Category Fraud/Crime

Being vigilant is key

03 October 2018 Jonathan Faurie

Cyber crime has changed the nature of fraud in the financial services industry. This complicates investigations, particularly when it comes to the issue of identity theft.

There has been a lot of identity theft in the past, but it has never been this easy to commit these crimes as it is now. This was a focus at the recently held Fiduciary Institute of Southern Africa (FISA) Conference. 

Steven Powell, Head of ENSafrica’s Forensics Department, said that there has never been a time when criminals are so opportunistic. He added that there has also never been a time for companies and individuals to be more vigilant than now.  

Top of the pops

In the past, the theft of a person’s ID Book was one of the most popular crimes in the country. 

Powell pointed out that this is still a popular crime as syndicates are on the lookout for high value targets who would give them access to significant wealth. 

“Fraudulent ID factories create authentic looking documents that they will use to open new retail or credit card accounts, submit false claims against investment policies, insurance policies and medical schemes. Further, these syndicates will impersonate you and use your bank account to perform transactions,” said Powell. 

He added that these syndicates will also transact on store accounts and open companies in a person’s name at the Companies and Intellectual Property Commission (CIPC). They can also change bank accounts and receive tax refunds. 

Making headway

The impact that fraud, and other forms of white-collar crime, has had on the financial services industry has traditionally been hard to quantify. Previously, insurers were reluctant to release statistics on how fraud affects their business.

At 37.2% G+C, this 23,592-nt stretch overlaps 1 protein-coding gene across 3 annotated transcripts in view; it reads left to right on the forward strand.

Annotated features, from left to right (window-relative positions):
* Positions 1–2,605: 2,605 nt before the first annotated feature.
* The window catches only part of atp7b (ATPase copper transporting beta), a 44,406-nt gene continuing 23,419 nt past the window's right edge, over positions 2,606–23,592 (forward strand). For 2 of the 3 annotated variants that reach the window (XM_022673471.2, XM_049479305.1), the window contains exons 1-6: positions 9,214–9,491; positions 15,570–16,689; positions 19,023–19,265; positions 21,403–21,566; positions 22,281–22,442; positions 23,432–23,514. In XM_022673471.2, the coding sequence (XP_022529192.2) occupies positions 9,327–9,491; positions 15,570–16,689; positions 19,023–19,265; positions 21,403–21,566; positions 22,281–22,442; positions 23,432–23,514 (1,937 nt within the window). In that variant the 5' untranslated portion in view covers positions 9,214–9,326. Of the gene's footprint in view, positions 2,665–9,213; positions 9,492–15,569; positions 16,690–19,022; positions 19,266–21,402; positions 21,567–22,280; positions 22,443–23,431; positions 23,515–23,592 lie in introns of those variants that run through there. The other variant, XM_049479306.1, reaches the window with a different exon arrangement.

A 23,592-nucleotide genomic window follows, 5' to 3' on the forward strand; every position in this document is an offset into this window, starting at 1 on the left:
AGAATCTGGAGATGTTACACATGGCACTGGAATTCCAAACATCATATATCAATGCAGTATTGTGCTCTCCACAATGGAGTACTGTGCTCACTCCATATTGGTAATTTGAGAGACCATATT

This has changed, insurers are collaborating more on this issue in the hope that a collective effort will result in better strategies to combat these effects. 

At the 2018 Insurance Fraud Conference, it was pointed out that fraud could have cost the long term insurance industry R1,03 billion in 2016. In the same year, fraud could have cost the short term industry between R3 billion and R4 billion. 

There has also been a steep increase in the number of life insurance claims and the Association of Savings and Investments South Africa (ASISA) pointed out that if fraudulent claims went undetected in 2014, the industry could have lost as much as R755,2 million to 8 306 cases. 

Criminal profiling

It was also pointed out at the Insurance Fraud Conference that it is hard to profile cyber criminals as they are hidden and can commit crimes without being within the vicinity of the target. 

However, at the FISA Conference, Powell pointed out that when it comes to identity theft and white-collar crime, we may possibly know more about these criminals than previously thought. 

“White collar crime statistics reveal that more than 80% of fraud involves internal employees, most of whom have more than five years of service at the company. Many companies who fall victim to fraud rely on trust rather than controls; the fraudster could be your most capable, most reliable and most trusted employee,” Powell added.